So, about three months ago I got off the plane from Beijing to start my new assignment at Blackboard, working with Barb Ross on integrating our combined company’s operations. I’ve been with Blackboard since 1999, but while I was in China Blackboard had gone public and announced its merger with WebCT, so I was pretty interested to see how things had changed.

Having left DC at the end of 2003 to begin Blackboard’s joint venture company there, and with a return trip to the US every 4-6 months in the intervening years, I had kept pace with Blackboard in some ways but, to be honest, a 12 time zone differential has a way of providing you with a pretty fair amount of distance and separation from the home office. I had a fairly clear recollection, however, of two companies who were fiercely competitive and equally passionate about the future of e-learning.

Three months, six trips to Lynnfield, one trip to Vancouver, and a side-trip to Troy, AL later, I have to say that these two companies have a lot more in common than I expected. Perhaps it’s just because I got so used to Chinese universities telling me why American software was not very appropriate (in Chinese society no one would ever be so impolite as to call it “inappropriate”) for the Chinese market, but my observations so far: * Each company was started at roughly the same time, and so has gone through roughly the same infancy, adolescence, and perhaps we’ve even reached our young adulthood. (Compare this to China’s 5,000 years of culture, about which I was reminded every time I talked about the enormous progress made over the last 10 years in the field of e-learning.)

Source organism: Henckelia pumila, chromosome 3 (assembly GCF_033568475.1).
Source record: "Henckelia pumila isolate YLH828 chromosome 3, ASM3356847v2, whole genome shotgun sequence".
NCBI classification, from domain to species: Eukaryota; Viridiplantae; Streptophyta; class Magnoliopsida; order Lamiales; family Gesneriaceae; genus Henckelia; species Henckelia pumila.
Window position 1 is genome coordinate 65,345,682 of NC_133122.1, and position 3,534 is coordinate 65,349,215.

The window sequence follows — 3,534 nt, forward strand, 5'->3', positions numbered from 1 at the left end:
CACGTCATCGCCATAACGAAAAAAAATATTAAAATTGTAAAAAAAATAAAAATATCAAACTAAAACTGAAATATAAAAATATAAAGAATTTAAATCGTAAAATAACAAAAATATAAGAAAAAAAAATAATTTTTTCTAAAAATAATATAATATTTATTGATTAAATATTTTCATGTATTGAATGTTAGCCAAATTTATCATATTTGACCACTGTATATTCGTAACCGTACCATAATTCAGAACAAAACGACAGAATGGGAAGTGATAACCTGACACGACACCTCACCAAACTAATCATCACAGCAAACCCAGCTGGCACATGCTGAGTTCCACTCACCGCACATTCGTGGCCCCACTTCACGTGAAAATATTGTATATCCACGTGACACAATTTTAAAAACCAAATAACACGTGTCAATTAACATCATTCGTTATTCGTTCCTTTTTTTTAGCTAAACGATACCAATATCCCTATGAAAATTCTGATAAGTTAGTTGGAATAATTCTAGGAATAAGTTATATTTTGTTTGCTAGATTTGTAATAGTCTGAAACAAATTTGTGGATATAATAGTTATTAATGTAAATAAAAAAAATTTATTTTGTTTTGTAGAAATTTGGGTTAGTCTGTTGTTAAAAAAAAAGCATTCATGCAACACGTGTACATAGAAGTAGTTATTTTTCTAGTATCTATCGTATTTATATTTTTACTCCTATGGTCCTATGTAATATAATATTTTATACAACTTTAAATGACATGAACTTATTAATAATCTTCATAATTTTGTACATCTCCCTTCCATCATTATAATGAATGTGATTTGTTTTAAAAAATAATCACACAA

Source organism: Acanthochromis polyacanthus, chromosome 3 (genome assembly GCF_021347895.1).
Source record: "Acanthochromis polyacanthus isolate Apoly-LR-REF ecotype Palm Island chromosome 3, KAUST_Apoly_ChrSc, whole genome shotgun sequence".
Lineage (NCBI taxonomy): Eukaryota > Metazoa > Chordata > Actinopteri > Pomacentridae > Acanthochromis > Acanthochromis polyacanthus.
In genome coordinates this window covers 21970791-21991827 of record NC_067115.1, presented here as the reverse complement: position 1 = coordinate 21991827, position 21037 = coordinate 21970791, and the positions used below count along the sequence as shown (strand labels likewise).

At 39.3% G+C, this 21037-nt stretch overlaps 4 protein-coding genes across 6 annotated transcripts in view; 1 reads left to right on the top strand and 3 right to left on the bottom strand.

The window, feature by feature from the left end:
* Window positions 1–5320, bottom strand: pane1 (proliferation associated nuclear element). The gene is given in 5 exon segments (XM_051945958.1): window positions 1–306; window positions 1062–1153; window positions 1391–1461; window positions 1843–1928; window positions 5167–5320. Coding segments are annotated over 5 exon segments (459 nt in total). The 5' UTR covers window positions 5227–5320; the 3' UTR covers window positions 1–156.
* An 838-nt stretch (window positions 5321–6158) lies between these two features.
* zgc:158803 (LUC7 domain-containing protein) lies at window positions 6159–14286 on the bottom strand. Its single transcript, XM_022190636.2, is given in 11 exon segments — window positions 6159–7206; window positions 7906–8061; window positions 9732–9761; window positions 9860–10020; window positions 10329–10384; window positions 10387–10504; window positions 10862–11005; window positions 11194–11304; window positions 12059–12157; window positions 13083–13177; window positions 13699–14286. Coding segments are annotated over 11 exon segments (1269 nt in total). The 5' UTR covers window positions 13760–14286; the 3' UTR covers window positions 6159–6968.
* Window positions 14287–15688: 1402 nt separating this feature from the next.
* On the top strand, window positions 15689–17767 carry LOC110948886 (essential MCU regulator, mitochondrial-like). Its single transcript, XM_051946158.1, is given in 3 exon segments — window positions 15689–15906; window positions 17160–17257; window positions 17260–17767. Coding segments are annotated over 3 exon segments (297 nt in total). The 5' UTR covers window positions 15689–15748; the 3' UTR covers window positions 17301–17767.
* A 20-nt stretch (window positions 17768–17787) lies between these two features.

* Each company’s demographics are remarkably similar – the average tenure, work experience, and even the resumes of people in various departments seem to be within 10% of those in corresponding departments. (OK, I made up that 10% number, but it must be awfully close to that.)

* Each company’s internal organization was roughly the same, with, for example, the accounting, sales, marketing, and training teams doing about what you’d expect each of these teams to be doing. Sure, it’s true that at Blackboard there has been a PAB (pronounced pab) and at WebCT there has been a P.A.B. (pronounced pee-ay-bee), but nevertheless we have found that the teams are coming together very quickly. Interestingly, the passion that people feel for our clients comes through in nearly every integration meeting of which I’ve been a part – sometimes resulting in fireworks, which may be noisy and dramatic but also, frankly, can be quite inspiring.

* Meeting many people at Blackboard for the first time, and nearly everyone at WebCT for the first time, it’s clear to me that the similarities in our people and our businesses will result in swiftly, but not hastily, becoming a combined organization that operates as one, for the benefit of students and teachers eager to take advantage of the benefits of e-Learning.

Monday, we will host our first Merger Advisory Council. As was mentioned in a recent client newsletter, the first task – choosing whom we should invite from among such an informed, collaborative, forthright client base – was a very significant challenge. With representation from four continents and a real mix of institution size, stage of implementation, student population served, the sessions promise to be lively, engaging, and I’m sure challenging. During these sessions we will have the opportunity to review the progress we have made toward realizing the potential of our companies’ combined energies being focused at e-learning 2.0, toward defining our product roadmap, and toward offering a complete solution as part of our standard programs that enables institutions to achieve their e-Learning objectives and strategies. I’ll be updating this regularly with information that I hope our audience finds useful and timely.

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